Ezzeldin had been a flight attendant for the airline for two years and had recently gotten married, the Guardian reported.
Hamdy, a Canadian citizen who lived in Cairo, was a project manager for IBM Corp. and a mother of three boys, Canadian media reported.
Hamdy was born and raised in Saskatoon and later moved to Cairo, a friend, Haleh Banani, told the National Post.
“She was very intelligent, very well-read, always engaged in intellectual discussions and outspoken,” Banani said. “She was always encouraging her kids, being involved with their activities ... Even though she was a working mom, she had a great relationship with her boys.”
Hamdy’s sons were aged 4, 7 and 11, according to a Facebook post from the Hayah International Academy.
“Her children’s teachers and Hayah parents who know Marwa personally speak of her dedicated and supportive nature; always there to offer a helping hand with a pure smile,” the school said.
Hamdy was returning to Cairo after visiting family in Paris, Banani told the National Post.
Cincinnati-based Procter & Gamble confirmed that one of its employees, Ahmed Helal, an Egyptian, was a passenger on the flight.
Helal was the site leader of a Procter & Gamble facility in Amiens, France, and had worked for the company for more than 15 years, according to a company spokesman, Damon D. Jones. Helal joined the company in his native Cairo and had assignments in the United States and Europe, Jones said.
“We are in touch with his family and are offering them our full support during this difficult time,” Jones said. “Our thoughts and prayers are with them, and all the affected families.”
Hess, an independent photographer from Evreux in Normandy, France, nearly missed his flight because he couldn’t find his passport -- until one of his neighbors found it in the street, according to French newspaper La Depeche. He was travelling to visit a friend at a resort by the Red Sea, according to the Independent. “My thoughts are with Pascal Hess, a photographer from Evreux, lover of music, rock, sports, and volleyball,” the town’s mayor said on Facebook.
A Kuwaiti man
One Kuwaiti citizen was on board the plane, Kuwait’s Foreign Ministry said in a statement carried by the state-run Kuwait News Agency. The statement identified him as Abdulmohsen Al-Muteiri, and provided no further details about him.
The New York Times quoted a man named Masharei Al-Sohaili who said that his uncle, Abdel Mohsen Al-Sohaili, a Kuwaiti economist, was on the flight. He was coming to Cairo for a three-day vacation. “He was happy to come,” Al-Sohaili told the newspaper. “He had his two kids. Both disabled.”
Mahamat, a citizen of Chad and a cadet at the French military academy Saint-Cyr Coëtquidan, was travelling to Chad after the death of his mother, the Guardian reported.
British geologist Richard Osman, left in the picture above, worked for a mining company and traveled frequently, according to British media. a He was a father of two.
“I still can’t take it in,” Osman’s brother, Alastair Osman, told the Metro newspaper. “I got a call from our sister first thing this morning, and I’m still in shock.”
According to the BBC, Osman was the oldest of four children who grew up in Wales after their father, an ear, nose and throat doctor, moved there from his native Egypt. He is believed to have lived in Jersey in the British Channel Islands.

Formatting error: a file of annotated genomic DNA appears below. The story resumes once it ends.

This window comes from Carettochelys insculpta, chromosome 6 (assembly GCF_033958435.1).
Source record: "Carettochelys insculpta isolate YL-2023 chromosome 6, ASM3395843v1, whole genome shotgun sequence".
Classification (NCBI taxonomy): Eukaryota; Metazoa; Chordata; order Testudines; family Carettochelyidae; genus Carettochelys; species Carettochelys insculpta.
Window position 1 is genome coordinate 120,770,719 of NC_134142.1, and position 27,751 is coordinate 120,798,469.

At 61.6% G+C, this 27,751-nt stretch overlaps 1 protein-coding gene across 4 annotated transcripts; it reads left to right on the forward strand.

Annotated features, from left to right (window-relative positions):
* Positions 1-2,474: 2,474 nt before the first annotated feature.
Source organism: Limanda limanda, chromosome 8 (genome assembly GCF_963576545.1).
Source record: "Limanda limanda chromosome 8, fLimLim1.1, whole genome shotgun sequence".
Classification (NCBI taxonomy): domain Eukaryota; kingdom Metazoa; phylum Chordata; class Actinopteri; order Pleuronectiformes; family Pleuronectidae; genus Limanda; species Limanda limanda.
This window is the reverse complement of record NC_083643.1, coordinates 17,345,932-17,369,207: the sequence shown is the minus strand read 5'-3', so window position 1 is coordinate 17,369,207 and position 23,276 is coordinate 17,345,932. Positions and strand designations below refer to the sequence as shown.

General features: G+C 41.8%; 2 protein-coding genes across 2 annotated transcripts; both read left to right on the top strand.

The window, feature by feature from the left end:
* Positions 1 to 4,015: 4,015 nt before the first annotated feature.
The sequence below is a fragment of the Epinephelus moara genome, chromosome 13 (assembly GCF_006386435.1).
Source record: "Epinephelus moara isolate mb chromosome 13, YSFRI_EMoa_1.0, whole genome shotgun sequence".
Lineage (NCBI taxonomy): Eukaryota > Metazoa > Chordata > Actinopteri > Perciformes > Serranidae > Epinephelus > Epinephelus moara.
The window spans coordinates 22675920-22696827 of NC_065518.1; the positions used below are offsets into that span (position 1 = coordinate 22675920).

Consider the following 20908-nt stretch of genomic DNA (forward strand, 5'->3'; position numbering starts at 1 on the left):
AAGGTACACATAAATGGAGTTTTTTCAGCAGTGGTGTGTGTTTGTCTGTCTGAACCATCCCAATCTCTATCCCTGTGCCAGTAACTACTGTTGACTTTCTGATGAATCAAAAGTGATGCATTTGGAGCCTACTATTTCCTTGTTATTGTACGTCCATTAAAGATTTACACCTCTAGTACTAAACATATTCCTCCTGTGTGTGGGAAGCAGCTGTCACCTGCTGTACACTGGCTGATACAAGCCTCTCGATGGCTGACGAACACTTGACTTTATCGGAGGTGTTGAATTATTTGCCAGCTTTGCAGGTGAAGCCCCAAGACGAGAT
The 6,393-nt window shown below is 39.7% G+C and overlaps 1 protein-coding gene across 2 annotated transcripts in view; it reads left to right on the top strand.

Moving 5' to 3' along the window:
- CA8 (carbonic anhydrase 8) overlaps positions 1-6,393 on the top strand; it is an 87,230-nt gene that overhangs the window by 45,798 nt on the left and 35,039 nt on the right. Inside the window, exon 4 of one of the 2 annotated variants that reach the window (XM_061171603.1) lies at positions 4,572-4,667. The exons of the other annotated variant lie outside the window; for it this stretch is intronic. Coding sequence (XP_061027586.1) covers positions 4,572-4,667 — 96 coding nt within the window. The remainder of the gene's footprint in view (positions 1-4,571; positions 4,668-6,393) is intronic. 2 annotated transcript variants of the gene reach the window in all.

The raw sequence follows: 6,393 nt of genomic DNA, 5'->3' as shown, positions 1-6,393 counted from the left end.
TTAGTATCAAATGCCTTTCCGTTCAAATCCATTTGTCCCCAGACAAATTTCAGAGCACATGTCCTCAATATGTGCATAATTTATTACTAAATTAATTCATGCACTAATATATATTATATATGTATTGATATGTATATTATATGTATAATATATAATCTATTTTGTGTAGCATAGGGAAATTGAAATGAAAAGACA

Osman was married with infant daughters, one of whom was born last month, according to Metro.
“Richard was so happy at the birth of his second daughter, and yet two weeks later he is no longer with us,” Alastair Osman told Metro. “It’s an absolute tragedy.”
His brother described him as “a workaholic.”
An entire Algerian family
An Algerian family of four was on the flight, according to the Algeria Press Service: Saoudi Nouha, her husband, Faisal Bettiche, and their two children, Joumana and Mohamed Bettiche. The children were 8 months old and 2 years old, respectively, according to Algerian television broadcaster Ennahar.
An unnamed student from Chad
Also aboard the flight was a student training at a French military school who was heading to his family home in Chad to mourn his mother.
The protocol officer for Chad’s embassy in Paris, Muhammed Allamine, said the man “was going to give condolences to his family.” Allamine said the man, who was not identified, was a student at France’s prestigious Saint-Cyr army academy.
An unnamed Egyptian man who sought medical treatment in France
One passenger was an Egyptian man returning home after medical treatment in France, according to two friends who turned up at Paris’ Charles de Gaulle airport.
“It breaks my heart,” said one friend, Madji Samaan.
This is a developing story that will continue to be updated.
Times staff writers Branson-Potts and Matt Pearce reported from Los Angeles and special correspondent Hassan from Cairo. The Associated Press contributed to this report.
2:18 p.m. May 22: This article was updated throughout with new details about the passengers.
11:01 a.m. May 22: This article was updated with details about more passengers.
3:06 p.m. May 20: This article was updated with details about more passengers.
5:08 p.m. This article was updated with information about Samar Ezzeldin.
This article was originally published at 2:52 p.m. on May 19, 2016.
Must-read stories from the L.A. Times
Get all the day's most vital news with our Today's Headlines newsletter, sent every weekday morning.
You may occasionally receive promotional content from the Los Angeles Times.